What can we learn from 800,000 public comments on the FCC’s net neutrality plan?
On Aug. 5, the Federal Communications Commission announced the bulk release of the comments from its largest-ever public comment collection. We’ve spent the last three weeks cleaning and preparing the data and leveraging our experience in machine learning and natural language processing to try and make sense of the hundreds-of-thousands of comments in the docket. Here is a high-level overview, as well as our cleaned version of the full corpus which is available for download in the hopes of making further research easier.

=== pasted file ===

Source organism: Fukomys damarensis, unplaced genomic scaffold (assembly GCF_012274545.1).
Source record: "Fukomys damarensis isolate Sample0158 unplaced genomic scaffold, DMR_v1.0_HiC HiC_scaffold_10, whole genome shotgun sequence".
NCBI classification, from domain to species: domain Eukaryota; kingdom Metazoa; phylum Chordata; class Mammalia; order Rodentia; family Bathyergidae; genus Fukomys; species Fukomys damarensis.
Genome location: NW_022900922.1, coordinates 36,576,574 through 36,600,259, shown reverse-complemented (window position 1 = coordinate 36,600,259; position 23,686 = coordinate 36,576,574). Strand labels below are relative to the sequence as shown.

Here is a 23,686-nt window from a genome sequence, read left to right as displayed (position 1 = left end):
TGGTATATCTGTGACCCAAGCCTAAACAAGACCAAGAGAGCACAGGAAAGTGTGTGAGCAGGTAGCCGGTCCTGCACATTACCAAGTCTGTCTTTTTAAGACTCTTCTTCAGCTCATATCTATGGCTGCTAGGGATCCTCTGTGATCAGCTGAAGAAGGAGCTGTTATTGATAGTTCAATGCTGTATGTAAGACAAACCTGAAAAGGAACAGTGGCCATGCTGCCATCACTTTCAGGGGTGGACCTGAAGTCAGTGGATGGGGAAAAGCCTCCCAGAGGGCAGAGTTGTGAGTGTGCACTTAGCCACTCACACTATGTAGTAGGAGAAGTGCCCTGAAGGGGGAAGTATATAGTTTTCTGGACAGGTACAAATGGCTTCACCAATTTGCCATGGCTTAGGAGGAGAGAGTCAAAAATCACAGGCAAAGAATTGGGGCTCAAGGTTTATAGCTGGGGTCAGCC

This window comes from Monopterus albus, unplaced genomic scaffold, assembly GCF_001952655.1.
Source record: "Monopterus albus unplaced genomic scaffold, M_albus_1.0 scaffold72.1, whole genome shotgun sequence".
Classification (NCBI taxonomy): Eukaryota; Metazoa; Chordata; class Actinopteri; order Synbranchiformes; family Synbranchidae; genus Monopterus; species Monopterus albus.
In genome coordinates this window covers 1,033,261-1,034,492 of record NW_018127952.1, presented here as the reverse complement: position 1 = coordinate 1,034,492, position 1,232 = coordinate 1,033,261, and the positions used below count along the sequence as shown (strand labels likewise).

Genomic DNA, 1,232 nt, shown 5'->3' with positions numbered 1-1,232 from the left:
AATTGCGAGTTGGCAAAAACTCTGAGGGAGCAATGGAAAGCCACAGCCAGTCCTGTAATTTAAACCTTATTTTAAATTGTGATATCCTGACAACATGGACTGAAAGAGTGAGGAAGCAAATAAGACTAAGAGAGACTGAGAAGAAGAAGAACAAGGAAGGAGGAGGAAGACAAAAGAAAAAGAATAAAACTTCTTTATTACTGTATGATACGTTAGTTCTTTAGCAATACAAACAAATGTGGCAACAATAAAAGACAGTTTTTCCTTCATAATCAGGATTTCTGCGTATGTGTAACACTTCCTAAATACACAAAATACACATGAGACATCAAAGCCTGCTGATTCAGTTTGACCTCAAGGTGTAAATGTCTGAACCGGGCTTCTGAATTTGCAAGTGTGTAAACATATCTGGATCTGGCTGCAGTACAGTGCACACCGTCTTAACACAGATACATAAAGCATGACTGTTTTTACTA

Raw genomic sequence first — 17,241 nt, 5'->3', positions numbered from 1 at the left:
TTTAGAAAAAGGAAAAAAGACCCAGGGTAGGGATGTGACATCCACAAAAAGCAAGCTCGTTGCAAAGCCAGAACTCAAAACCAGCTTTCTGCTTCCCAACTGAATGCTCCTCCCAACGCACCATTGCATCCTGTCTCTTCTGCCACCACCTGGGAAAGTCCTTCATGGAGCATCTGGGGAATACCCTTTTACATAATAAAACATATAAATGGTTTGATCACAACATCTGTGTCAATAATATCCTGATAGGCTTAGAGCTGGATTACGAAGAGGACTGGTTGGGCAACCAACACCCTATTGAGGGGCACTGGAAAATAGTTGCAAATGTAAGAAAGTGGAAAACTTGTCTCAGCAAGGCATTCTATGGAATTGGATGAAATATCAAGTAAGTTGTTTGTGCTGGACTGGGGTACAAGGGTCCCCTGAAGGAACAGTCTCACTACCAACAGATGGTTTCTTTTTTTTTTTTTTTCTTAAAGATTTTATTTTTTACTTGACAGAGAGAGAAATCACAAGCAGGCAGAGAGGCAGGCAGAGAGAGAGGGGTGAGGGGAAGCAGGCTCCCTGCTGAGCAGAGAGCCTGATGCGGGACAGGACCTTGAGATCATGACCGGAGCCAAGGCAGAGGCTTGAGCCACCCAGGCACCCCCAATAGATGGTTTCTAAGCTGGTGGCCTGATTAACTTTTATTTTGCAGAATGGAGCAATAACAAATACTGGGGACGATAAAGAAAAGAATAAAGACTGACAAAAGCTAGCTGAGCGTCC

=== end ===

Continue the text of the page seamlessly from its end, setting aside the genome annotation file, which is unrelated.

Our first exploration uses natural language processing techniques to identify topical keywords within comments and use those keywords to group comments together. We analyzed a corpus of 800,959 comments. Some key findings:
- We estimate that less than 1 percent of comments were clearly opposed to net neutrality1.
- At least 60 percent of comments submitted were form letters written by organized campaigns (484,692 comments); while these make up the majority of comments, this is actually a lower percentage than is common for high-volume regulatory dockets.
- At least 200 comments came from law firms, on behalf of themselves or their clients.
Below is an interactive visualization that lets you explore these groupings and view individual comments within the groups.
Read the full article @ The Sunlight Foundation.Tags: fcc, net neutrality